Posted by: JC Gatlin | May 16, 2010

Lean secrets from New Orleans

A Construction Professional and I toured a home builder in Louisiana over the weekend. This builder has a reputation for selling $15,000 – $20,000 below their competition, building at a 45-day cycle time, and successfully using the First Time Quality Program (FTQ) to achieve their lean goals. According to our consultant who recommended we visit them, they are a “lean master.” So, we landed in New Orleans armed with a camera and a notebook of questions.

Over two days, we toured several communities and had lunch with the entire construction team. They showed us how they use the FTQ program to eliminate recurring building problems, and some scheduling tips. They use a scheduling software, implement standards and processes, and follow standardized work. Their leadership and construction team read lean books, and highly recommend “The Checklist Manifesto – How to Get Things Right” by Atul Gawande. They use standards and lean practices to improve their building system, their “trade partner’s” performance, speed and quality, and have parlayed all that into a sales strength that their competition simply cannot duplicate, much less keep up with. By the end of the weekend, I had all my questions answered and then some.  

I also realized I was asking the wrong questions. And have been asking them all along.

I was too concerned with examining all the external things that this builder was doing, while I should’ve been examining how this lean builder thinks. Amid all those processes and standardized work, I found they had a mental continuous improvement process. Their leadership and construction team handle waste elimination and process development in a way that delivers a certain state of belief – a powerful, confident state of mind that is rooted in a drive that knows no obstacle and admits no impediment.  Their entire construction team has a singular drive of eliminating recurring problems, improving their building system and increasing their cycle time. For a true lean builder, this state of mind becomes a matter of habit, something automatic that affects their sales team, their “trade partners,” and their customers.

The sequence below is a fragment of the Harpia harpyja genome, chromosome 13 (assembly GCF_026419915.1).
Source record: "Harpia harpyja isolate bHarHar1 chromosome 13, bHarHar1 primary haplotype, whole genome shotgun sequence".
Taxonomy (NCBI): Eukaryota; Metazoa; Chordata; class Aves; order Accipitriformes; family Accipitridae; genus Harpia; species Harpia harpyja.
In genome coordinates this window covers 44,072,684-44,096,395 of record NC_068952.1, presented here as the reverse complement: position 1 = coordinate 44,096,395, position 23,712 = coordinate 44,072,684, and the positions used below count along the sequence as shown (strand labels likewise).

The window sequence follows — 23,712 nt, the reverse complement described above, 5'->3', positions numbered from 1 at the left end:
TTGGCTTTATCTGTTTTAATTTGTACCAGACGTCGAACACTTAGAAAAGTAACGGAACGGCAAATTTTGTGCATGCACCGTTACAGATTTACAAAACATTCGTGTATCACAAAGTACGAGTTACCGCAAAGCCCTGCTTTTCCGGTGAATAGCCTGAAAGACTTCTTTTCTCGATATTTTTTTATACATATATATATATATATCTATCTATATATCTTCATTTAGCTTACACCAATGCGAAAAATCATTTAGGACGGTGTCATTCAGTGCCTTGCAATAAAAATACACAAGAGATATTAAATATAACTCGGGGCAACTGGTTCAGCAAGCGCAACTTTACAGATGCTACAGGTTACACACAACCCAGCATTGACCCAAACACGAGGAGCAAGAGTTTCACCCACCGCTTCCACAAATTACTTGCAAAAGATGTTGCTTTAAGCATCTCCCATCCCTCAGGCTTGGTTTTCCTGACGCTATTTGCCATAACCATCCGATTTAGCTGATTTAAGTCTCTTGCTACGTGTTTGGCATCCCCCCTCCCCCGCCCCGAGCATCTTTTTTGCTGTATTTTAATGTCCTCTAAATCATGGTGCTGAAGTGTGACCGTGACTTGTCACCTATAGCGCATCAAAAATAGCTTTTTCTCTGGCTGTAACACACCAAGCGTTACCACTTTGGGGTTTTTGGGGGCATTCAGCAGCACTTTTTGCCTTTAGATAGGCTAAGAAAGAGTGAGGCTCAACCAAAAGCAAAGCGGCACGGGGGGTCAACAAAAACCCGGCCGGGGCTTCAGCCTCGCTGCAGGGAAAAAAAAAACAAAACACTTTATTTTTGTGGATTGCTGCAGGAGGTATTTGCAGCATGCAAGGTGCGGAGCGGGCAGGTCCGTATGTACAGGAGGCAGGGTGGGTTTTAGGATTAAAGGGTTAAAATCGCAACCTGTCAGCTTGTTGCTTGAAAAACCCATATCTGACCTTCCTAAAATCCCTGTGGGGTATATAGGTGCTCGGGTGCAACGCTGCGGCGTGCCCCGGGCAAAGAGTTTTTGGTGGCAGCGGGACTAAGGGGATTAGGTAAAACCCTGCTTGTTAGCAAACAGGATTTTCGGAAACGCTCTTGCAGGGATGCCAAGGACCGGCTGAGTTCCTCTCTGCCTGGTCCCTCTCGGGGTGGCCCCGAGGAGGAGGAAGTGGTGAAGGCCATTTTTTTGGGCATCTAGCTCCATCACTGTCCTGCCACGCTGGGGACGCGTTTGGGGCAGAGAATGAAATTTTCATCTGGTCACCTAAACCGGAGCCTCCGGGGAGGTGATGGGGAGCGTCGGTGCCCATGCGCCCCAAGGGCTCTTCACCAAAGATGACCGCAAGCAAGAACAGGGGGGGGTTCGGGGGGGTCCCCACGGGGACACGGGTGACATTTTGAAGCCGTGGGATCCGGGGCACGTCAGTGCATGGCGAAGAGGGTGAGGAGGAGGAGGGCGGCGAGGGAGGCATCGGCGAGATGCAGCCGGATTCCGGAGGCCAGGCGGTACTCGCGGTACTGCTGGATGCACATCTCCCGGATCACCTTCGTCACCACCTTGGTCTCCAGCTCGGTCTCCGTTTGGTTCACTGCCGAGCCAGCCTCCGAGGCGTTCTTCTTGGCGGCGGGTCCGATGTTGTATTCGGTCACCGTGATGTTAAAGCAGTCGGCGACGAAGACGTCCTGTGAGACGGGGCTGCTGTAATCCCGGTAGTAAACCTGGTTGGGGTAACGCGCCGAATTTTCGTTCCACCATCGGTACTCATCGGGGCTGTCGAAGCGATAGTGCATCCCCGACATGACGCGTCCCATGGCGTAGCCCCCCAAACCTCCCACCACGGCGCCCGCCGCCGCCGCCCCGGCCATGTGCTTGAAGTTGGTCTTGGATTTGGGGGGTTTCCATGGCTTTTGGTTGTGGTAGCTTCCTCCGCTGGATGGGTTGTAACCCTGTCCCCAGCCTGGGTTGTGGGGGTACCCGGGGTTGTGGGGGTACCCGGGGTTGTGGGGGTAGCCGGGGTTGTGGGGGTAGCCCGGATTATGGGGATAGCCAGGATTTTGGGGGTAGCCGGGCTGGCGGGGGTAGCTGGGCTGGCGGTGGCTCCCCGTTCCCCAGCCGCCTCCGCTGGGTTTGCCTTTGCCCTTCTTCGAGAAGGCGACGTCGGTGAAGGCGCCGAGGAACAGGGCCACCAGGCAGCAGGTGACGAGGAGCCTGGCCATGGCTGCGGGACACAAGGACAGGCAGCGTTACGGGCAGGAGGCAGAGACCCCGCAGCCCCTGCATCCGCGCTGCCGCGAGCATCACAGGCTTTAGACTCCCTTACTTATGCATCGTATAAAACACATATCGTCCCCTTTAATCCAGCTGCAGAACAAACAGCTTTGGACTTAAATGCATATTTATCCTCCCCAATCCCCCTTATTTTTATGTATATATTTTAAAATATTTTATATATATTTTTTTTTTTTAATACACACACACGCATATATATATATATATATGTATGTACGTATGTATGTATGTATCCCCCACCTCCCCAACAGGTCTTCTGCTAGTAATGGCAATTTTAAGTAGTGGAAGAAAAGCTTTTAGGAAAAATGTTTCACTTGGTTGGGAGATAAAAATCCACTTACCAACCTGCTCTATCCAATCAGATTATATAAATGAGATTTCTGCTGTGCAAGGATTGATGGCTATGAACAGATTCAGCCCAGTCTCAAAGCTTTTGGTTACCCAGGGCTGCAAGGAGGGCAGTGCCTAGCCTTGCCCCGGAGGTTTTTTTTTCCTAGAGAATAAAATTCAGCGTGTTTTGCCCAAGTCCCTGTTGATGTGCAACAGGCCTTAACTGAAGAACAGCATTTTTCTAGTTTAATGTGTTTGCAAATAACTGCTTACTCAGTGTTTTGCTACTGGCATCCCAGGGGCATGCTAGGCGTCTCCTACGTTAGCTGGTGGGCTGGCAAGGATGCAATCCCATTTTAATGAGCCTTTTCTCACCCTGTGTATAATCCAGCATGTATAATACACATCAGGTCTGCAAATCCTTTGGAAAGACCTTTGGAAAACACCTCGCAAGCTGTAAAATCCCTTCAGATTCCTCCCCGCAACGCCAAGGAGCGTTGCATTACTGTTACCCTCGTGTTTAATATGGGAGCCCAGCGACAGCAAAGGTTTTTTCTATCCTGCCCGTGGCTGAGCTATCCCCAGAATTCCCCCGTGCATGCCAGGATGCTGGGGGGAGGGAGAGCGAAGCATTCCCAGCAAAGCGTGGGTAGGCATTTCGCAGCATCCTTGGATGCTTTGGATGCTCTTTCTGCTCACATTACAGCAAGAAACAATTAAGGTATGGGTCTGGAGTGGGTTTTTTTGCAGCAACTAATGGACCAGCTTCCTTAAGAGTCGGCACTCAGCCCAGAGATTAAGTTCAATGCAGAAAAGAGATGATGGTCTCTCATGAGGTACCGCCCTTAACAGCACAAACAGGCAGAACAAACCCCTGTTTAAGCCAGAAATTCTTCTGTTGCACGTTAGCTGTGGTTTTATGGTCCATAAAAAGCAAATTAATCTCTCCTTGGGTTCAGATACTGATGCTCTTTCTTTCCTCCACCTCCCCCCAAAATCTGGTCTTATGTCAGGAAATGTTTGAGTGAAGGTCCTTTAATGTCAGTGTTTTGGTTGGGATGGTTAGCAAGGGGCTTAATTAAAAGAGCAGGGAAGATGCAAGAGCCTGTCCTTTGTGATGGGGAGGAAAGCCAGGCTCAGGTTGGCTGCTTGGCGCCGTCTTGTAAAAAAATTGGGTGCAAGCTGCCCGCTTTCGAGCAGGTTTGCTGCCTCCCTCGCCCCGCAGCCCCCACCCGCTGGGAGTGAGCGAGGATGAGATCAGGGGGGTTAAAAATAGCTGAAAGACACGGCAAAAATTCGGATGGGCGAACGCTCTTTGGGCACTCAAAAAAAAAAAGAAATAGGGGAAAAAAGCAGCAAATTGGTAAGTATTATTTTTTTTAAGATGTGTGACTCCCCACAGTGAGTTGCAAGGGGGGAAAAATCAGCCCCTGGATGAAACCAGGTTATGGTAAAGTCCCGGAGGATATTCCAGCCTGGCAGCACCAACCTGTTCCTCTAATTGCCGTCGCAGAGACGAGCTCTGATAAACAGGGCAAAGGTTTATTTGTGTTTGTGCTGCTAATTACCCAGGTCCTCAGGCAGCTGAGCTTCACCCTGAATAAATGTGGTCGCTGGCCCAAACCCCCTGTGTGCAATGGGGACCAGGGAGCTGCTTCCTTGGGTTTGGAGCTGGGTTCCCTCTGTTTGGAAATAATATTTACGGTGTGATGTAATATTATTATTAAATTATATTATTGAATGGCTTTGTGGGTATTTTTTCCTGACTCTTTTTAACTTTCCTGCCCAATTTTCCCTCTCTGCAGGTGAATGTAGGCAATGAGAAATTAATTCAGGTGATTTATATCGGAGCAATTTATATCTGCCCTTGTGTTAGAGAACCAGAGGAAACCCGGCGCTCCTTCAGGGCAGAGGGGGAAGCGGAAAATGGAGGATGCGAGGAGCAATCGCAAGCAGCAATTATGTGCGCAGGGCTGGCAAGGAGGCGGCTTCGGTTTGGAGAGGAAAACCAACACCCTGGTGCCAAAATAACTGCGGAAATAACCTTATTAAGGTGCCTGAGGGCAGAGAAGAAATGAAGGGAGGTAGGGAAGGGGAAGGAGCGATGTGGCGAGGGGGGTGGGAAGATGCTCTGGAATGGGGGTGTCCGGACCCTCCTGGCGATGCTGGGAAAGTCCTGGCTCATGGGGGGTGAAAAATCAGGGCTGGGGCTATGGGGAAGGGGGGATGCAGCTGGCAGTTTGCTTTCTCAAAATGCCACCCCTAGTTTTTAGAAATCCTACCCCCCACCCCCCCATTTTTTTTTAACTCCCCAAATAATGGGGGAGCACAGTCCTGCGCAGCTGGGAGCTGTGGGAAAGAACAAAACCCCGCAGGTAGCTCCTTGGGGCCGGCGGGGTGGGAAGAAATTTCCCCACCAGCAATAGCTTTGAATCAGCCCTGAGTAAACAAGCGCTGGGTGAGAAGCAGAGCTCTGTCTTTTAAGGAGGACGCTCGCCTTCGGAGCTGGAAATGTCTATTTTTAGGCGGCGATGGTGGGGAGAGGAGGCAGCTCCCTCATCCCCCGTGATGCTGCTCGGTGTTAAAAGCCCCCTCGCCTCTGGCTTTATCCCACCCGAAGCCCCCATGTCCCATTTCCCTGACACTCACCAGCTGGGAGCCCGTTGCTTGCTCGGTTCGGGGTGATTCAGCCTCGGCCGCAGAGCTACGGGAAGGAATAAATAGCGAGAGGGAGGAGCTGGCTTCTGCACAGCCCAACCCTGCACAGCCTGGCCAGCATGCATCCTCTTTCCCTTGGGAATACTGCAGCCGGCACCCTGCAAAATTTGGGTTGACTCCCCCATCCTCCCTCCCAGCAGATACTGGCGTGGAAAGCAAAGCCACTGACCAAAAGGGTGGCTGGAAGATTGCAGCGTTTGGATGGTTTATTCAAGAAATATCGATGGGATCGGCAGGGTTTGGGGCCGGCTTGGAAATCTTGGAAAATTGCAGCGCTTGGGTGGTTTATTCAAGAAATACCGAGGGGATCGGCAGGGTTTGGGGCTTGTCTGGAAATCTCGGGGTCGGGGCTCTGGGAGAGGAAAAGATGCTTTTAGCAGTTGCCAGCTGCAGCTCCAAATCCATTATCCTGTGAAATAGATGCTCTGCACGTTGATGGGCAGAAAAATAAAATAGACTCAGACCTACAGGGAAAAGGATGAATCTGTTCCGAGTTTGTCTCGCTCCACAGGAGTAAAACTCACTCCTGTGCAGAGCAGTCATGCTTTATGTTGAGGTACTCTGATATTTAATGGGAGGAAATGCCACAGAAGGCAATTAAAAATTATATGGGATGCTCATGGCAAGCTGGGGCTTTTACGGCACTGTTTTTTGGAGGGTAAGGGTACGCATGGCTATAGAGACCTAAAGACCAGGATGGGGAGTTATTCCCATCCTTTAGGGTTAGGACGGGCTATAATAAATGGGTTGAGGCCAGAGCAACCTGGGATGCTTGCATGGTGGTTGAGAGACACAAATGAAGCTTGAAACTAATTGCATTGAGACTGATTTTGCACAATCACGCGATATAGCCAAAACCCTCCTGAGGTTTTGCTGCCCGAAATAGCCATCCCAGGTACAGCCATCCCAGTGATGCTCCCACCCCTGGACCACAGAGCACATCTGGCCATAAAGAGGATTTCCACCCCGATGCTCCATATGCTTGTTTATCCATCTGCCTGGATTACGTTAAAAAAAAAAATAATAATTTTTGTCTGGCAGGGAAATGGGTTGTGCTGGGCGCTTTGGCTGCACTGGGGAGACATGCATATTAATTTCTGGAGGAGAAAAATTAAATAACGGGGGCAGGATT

Why does this lean master do that automatically, while other builders have to make a conscious effort, or don’t think that way at all? Here’s the secret: they’ve downloaded and learned to operate internal mental “software” that consistently delivers that confident state of mind. Their entire team is always looking for opportunities to improve. A truly lean company is focused on what it can accomplish.

This is why asking what this builder “does” was the wrong question. We won’t get the results of this lean home builder simply by copying external activities, such as following their cycle time schedule or their FTQ processes or their waste elimination tips. We have to figure out what this company does internally – how this lean master thinks.

Now let me ask a question, the right question…

How do we downloaded and learn to operate this internal mental “software” that consistently delivers that confident state of mind? How do we take all our tools (Standardized Work Instruction Sheets. Process Maps. Value Stream Maps. PDCA. Kaizen.) and focus on what we can accomplish? What does it take for us to create that sales strength and competitive advantage that our competitors simply cannot duplicate, much less keep up with?

© May 2010 Homebuilding Partners, Inc.   twitter-logo

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Responses

  1. […] story behind them: The 2 Day House and The Checklist Manifesto were recommended and given to me by a fellow builder in Louisiana. I purchased Chasing the Rabbit after meeting the author, Steven Spear, in a Lean group on […]

  2. […] on direction from a fellow home building company and the advice of our Lean Consultant, we broke our construction schedule into two halves, allowing […]


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